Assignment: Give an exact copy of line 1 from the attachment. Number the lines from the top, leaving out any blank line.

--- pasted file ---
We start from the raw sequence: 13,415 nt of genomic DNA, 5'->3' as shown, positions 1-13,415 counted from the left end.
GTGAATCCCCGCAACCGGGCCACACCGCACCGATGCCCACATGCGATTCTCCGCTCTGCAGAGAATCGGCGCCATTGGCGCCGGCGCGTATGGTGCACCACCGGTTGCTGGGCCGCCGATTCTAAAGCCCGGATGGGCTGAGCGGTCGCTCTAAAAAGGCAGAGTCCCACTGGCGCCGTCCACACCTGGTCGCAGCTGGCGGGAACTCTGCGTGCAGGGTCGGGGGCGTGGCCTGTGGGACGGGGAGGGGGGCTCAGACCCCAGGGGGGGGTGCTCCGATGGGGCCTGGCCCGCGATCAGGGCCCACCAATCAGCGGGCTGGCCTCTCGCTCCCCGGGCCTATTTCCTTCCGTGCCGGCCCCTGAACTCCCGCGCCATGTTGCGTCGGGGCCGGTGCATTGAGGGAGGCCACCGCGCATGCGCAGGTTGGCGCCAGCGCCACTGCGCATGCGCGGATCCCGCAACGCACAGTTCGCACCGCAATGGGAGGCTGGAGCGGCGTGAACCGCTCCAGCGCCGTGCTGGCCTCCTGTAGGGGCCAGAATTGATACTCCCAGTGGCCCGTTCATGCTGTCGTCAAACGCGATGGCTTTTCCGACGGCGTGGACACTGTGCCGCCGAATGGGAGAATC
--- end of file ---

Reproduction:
We start from the raw sequence: 13,415 nt of genomic DNA, 5'->3' as shown, positions 1-13,415 counted from the left end.